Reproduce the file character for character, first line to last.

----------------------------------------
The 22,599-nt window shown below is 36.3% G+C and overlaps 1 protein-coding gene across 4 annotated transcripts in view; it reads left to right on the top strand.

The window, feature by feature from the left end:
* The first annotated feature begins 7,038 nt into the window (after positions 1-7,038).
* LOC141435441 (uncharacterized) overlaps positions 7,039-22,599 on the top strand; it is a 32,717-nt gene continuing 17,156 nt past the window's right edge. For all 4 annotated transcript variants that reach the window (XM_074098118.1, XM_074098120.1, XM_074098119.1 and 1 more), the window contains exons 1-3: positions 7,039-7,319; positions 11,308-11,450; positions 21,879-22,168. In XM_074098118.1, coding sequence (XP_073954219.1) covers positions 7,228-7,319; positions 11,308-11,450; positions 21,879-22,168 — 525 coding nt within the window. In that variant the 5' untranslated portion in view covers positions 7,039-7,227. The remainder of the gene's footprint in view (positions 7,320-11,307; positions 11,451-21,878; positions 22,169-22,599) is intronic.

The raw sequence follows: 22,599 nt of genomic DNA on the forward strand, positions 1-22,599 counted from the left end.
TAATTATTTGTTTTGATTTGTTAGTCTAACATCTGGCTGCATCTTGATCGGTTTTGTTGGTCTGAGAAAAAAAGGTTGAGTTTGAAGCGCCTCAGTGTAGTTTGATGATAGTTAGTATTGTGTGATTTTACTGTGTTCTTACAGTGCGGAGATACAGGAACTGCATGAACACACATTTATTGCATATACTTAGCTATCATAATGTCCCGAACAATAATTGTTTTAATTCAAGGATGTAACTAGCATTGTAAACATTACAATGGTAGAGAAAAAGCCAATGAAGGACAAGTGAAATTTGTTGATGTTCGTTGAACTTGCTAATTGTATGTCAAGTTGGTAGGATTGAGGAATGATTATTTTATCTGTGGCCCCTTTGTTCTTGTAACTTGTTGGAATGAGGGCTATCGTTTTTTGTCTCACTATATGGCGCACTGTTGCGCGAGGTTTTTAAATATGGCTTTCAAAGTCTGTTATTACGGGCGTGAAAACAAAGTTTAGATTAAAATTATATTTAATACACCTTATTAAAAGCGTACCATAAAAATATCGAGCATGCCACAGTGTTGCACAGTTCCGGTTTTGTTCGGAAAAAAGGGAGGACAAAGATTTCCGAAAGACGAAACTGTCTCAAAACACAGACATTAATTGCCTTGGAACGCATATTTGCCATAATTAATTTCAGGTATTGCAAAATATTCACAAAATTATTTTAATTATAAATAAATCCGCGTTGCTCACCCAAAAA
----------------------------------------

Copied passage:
The 22,599-nt window shown below is 36.3% G+C and overlaps 1 protein-coding gene across 4 annotated transcripts in view; it reads left to right on the top strand.

The window, feature by feature from the left end:
* The first annotated feature begins 7,038 nt into the window (after positions 1-7,038).
* LOC141435441 (uncharacterized) overlaps positions 7,039-22,599 on the top strand; it is a 32,717-nt gene continuing 17,156 nt past the window's right edge. For all 4 annotated transcript variants that reach the window (XM_074098118.1, XM_074098120.1, XM_074098119.1 and 1 more), the window contains exons 1-3: positions 7,039-7,319; positions 11,308-11,450; positions 21,879-22,168. In XM_074098118.1, coding sequence (XP_073954219.1) covers positions 7,228-7,319; positions 11,308-11,450; positions 21,879-22,168 — 525 coding nt within the window. In that variant the 5' untranslated portion in view covers positions 7,039-7,227. The remainder of the gene's footprint in view (positions 7,320-11,307; positions 11,451-21,878; positions 22,169-22,599) is intronic.

The raw sequence follows: 22,599 nt of genomic DNA on the forward strand, positions 1-22,599 counted from the left end.
TAATTATTTGTTTTGATTTGTTAGTCTAACATCTGGCTGCATCTTGATCGGTTTTGTTGGTCTGAGAAAAAAAGGTTGAGTTTGAAGCGCCTCAGTGTAGTTTGATGATAGTTAGTATTGTGTGATTTTACTGTGTTCTTACAGTGCGGAGATACAGGAACTGCATGAACACACATTTATTGCATATACTTAGCTATCATAATGTCCCGAACAATAATTGTTTTAATTCAAGGATGTAACTAGCATTGTAAACATTACAATGGTAGAGAAAAAGCCAATGAAGGACAAGTGAAATTTGTTGATGTTCGTTGAACTTGCTAATTGTATGTCAAGTTGGTAGGATTGAGGAATGATTATTTTATCTGTGGCCCCTTTGTTCTTGTAACTTGTTGGAATGAGGGCTATCGTTTTTTGTCTCACTATATGGCGCACTGTTGCGCGAGGTTTTTAAATATGGCTTTCAAAGTCTGTTATTACGGGCGTGAAAACAAAGTTTAGATTAAAATTATATTTAATACACCTTATTAAAAGCGTACCATAAAAATATCGAGCATGCCACAGTGTTGCACAGTTCCGGTTTTGTTCGGAAAAAAGGGAGGACAAAGATTTCCGAAAGACGAAACTGTCTCAAAACACAGACATTAATTGCCTTGGAACGCATATTTGCCATAATTAATTTCAGGTATTGCAAAATATTCACAAAATTATTTTAATTATAAATAAATCCGCGTTGCTCACCCAAAAA